Biology professor produces film for Celldance


Last year, Gannon University biology professor Elisa Konieczko, Ph.D., nominated the Douglas Robinson Lab at Johns Hopkins University to be one of three labs to present its research in film at the annual meeting of the American Society for Cell Biology (ASCB).
This year, the ASCB public information committee, also known as Celldance Studios, nominated Konieczko to produce one of the films that was presented at this year’s meeting, which took place Dec. 3-7 in San Francisco.
Konieczko was given the task of producing the film that would present the research done in the lab of Roberto Weigert, Ph. D., in Bethesda, Md. Konieczko, who went into the project with no prior experience in film production, contacted the Douglas Robinson Lab to ask what its previous producer had done well and what it wished he had done differently.
The two biggest pieces of advice she received were to be especially critical of “lab jargon,” or scientific slang that would not be easily understood by the general public, and to help the scientists conducting the research to stay on task in order to meet deadlines.
She was also responsible for cutting the film down to meet the sub-six minute requirement. When she was presented with the first storyboard, it consisted of 30 slides and much more than enough material.
“I looked at all of his videos, and as a scientist I said, ‘These are the most interesting ones,’” Konieczko said.
“He’s got so much video that’s spectacular, but you can’t show it all.”
The research being presented in the film was on how cell membranes change their shape to move through the different pathways between tissues of the body. Weigert’s lab used sub-cellular intravital microscopy (SCIV), a new cutting-edge technology that allows scientists to look at cells in live animals rather than in a dish.
The animals’ cells were altered to express fluorescent proteins that glowed in the dark, which Konieczko said does not hurt the animal in any way. She also said that while it is very easy to do this with cells in a dish, it is much more difficult to do in living animals.
“I had a lot of fun with it,” Konieczko said.
“It was certainly a learning experience for me, too.”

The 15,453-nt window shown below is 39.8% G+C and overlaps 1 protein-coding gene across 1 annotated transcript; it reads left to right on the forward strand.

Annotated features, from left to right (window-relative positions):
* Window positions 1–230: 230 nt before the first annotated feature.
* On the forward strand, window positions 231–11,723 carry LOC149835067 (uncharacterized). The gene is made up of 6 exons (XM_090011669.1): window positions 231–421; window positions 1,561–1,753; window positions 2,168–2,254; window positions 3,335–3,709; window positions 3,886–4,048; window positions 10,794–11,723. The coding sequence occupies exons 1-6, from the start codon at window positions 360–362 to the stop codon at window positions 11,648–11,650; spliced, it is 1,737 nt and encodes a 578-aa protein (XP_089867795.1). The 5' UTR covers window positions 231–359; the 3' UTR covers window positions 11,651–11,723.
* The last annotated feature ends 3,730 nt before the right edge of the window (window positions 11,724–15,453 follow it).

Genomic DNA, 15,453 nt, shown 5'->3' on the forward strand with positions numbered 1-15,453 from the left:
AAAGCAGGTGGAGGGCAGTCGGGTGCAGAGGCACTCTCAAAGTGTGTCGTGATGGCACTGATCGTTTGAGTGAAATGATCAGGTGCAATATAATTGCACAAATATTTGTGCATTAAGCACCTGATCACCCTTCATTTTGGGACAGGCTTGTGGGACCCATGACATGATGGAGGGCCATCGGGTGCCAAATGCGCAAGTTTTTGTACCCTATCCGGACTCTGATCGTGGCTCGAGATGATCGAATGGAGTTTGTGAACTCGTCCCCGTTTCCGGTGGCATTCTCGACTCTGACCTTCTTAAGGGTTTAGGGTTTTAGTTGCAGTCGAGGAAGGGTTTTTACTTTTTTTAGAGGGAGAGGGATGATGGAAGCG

Gaining experience in film production is not the only benefit Konieczko has enjoyed by being a part of the ASCB.
Although Konieczko was not able to attend this year’s meeting, she already has plans to present collaborative research that she and her students performed with University of Rochester graduate student Zach Murphy at next year’s meeting in Philadelphia, all of which was made possible by the ASCB’s Mentoring, Active Teaching and Learning (MALT) program.
The MALT program brought Konieczko and Murphy together at a previous ASCB meeting. While Konieczko mentored Murphy on how to teach at a university like Gannon, Murphy allowed Konieczko and her cell biology students to learn about and gain experience using a research technique called flow cytometry.
Flow cytometry is a laser-based technique used to quickly and accurately count and profile cells in a fluid mixture, and Konieczko and her students were able to travel to Rochester, N.Y., to use the research-level equipment at the lab of James Palis, Ph. D., to analyze cells grown in labs at Gannon.
Konieczko’s students plan to do their own presentation of their research at Celebrate Gannon in the spring.
A link to the film that Konieczko produced can be found below. She said that she is extremely happy with the way the film turned out.
“I think it’s stunning,” Konieczko said. “I’m really proud of it and I just had a little tiny role.”

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